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Collared Lizards Benefit from Fire Management

Collared lizard

Collared lizard

Alan Templeton, Washington University

by Angela Smith


What do fire management and lizards have in common? In Ozark National Scenic Riverways, the answer is a little surprising. Although wildland fires can be devastating, complete fire absence can also have an undesirable effect. Nearly 70 years of total fire suppression changed the landscape in the Ozarks and reduced the number of glades (areas with thin soil, rocky outcroppings, and sparse, grassy vegetation). Without fire, the glades became thick with cedar trees and other vegetation, and their open character was lost.Enter the collared lizard, known locally as "mountain boomer." About a foot long with bright, vibrant colors, our hero in this story eats lots of insects, can stand upright on its back legs, and run very fast. The collared lizard requires glades in which to live, and in the early to mid 1900s the loss of habitat from constant fire suppression caused their population to decline. In addition, some of the lizards became isolated from other groups which reduced the genetic diversity necessary for long term survivial.


In the 1980s Washington University and the Missouri Department of Conservation (MDC) transplanted 28 collared lizards to nearby Stegall Mountain. They survived, but didn't thrive or colonize other glades in the area until 1994 when the National Park Service and MDC began a prescribed fire program. The effect was dramatic. By 1999 there were 233 collard lizards living on Stegal Mountain. Within 5 years the collared lizard population increased to 233 and had spread to colonize 32 glade areas! By 2010 the population had more than doubled to 563 lizards and a new area, Mill Mountain, was being colonized.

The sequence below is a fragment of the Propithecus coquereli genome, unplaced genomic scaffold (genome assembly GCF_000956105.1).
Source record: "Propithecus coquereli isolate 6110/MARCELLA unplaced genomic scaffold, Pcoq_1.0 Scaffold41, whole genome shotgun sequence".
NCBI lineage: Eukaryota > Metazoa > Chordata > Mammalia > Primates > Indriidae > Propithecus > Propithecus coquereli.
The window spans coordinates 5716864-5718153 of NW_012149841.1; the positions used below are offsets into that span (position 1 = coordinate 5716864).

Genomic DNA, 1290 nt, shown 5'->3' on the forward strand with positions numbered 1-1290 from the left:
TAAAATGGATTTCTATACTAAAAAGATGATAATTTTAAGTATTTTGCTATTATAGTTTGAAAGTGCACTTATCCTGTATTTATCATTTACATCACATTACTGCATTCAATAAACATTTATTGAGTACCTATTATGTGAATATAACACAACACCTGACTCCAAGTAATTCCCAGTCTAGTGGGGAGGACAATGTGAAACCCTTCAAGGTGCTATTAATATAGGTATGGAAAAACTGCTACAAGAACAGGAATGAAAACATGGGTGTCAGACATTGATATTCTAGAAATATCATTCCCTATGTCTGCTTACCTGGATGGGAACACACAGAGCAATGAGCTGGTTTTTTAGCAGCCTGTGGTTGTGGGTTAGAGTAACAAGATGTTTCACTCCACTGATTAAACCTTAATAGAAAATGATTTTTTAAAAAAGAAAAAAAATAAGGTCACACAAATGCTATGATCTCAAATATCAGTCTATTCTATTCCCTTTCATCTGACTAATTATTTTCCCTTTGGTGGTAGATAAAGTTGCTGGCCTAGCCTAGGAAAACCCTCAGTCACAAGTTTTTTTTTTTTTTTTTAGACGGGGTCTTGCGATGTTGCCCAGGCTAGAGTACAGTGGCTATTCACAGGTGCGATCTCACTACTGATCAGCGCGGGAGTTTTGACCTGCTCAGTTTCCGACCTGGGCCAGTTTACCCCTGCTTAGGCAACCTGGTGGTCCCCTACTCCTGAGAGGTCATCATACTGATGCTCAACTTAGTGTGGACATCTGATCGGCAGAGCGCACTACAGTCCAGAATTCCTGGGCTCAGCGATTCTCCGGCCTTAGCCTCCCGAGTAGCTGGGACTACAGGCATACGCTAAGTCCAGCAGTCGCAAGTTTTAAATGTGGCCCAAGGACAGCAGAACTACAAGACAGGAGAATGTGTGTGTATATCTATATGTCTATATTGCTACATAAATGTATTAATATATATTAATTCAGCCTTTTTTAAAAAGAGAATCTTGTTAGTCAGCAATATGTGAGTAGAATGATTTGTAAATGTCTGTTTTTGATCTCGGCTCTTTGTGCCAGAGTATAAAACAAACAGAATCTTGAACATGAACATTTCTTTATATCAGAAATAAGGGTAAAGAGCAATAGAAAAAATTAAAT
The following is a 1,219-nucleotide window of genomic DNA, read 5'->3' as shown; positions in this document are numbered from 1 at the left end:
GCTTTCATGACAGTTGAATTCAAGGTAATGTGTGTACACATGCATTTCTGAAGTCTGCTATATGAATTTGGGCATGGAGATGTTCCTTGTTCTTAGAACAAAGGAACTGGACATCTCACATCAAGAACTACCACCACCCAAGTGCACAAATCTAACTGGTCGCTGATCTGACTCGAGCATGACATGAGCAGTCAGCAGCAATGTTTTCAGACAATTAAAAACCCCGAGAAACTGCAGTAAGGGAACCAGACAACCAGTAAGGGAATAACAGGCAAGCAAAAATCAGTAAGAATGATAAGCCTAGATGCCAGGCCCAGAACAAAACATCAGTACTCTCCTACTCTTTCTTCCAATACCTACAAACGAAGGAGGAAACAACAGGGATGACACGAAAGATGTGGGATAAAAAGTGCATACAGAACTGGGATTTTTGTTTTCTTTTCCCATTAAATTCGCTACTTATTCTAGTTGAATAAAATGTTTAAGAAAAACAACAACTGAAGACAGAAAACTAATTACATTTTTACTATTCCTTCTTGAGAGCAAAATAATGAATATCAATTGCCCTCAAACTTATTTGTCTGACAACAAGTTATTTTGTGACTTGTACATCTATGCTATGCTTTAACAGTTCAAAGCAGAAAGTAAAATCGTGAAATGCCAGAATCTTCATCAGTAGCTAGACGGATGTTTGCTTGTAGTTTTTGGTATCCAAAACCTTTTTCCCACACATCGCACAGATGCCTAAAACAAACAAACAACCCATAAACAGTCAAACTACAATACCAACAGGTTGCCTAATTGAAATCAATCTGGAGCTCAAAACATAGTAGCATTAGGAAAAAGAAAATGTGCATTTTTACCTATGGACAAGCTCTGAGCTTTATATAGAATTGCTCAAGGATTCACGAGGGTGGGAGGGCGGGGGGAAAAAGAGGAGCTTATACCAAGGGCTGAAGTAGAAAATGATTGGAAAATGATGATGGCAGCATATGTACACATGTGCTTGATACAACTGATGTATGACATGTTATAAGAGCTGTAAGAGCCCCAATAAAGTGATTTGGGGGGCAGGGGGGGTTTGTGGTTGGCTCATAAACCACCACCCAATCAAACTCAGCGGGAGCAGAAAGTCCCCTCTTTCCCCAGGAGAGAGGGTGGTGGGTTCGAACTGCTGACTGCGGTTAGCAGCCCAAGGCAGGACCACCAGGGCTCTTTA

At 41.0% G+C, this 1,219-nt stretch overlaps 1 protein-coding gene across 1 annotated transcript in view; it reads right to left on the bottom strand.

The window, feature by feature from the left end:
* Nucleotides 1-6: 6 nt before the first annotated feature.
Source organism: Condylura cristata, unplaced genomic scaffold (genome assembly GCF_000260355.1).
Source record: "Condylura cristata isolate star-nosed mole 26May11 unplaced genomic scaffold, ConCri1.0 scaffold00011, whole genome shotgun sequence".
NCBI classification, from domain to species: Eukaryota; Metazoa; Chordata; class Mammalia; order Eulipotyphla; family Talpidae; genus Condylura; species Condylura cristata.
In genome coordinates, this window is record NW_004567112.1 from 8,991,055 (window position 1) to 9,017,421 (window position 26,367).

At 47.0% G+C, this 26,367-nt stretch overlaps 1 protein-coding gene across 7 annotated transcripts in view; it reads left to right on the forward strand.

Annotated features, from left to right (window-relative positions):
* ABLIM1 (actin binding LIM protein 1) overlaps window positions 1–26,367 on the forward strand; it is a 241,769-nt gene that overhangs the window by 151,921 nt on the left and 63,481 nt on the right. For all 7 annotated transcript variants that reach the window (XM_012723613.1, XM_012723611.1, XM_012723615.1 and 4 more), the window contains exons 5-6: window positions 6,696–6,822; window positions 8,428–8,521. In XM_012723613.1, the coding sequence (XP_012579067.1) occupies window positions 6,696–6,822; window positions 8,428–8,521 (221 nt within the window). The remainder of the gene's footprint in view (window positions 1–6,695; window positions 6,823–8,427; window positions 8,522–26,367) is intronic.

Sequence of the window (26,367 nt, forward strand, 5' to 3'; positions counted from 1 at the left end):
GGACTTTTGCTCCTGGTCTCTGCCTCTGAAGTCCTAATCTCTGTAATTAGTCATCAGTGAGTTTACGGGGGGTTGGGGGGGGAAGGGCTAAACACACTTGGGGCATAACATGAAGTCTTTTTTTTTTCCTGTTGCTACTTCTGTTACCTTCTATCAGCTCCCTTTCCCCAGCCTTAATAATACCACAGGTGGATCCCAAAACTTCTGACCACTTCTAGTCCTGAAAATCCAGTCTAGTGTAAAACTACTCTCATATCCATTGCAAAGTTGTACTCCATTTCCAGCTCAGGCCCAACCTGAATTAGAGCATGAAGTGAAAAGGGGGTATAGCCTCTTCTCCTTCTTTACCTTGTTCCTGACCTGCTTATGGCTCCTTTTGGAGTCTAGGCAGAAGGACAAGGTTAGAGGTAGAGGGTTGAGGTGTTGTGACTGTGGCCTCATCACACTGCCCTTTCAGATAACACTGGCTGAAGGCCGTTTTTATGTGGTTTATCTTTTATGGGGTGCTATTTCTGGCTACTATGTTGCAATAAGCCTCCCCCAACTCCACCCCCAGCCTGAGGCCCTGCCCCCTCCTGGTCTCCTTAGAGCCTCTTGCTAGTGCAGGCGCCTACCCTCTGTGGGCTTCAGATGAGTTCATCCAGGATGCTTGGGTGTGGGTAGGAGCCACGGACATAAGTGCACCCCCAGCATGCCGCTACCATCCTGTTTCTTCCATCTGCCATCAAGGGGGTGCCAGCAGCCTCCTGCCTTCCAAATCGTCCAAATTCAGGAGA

What does this mean? We are learning important lessons from the successes of these lizards. Researchers believe that with wise fire management, a reversal of genetic isolation and population decline is possible. Resource managers now consider focusing on a landscape scale - using natural ecological processes - to maintain habitat. The "details" of specific species concerns will follow, as long as we are helping to provide the habitats in which they once thrived. Fire management is an important part of this landscape focus, and with continued wise prescribed fire practices, the collared lizards and other glade/savanna species will begin once again to thrive in the Ozark National Scenic Riverways.


Fire Management in the Ozarks

 
Two collared lizards
Collared lizards show individual differences in color, but are always attractive.
NPS Photo

Did You Know?

Big Spring at Ozark National Scenic Riverways

Big Spring, at Ozark National Scenic Riverways in Missouri has a daily flow of 286 million gallons of water. This is enough to fill a typical pro football stadium once a day. More at www.nps.gov/ozar More...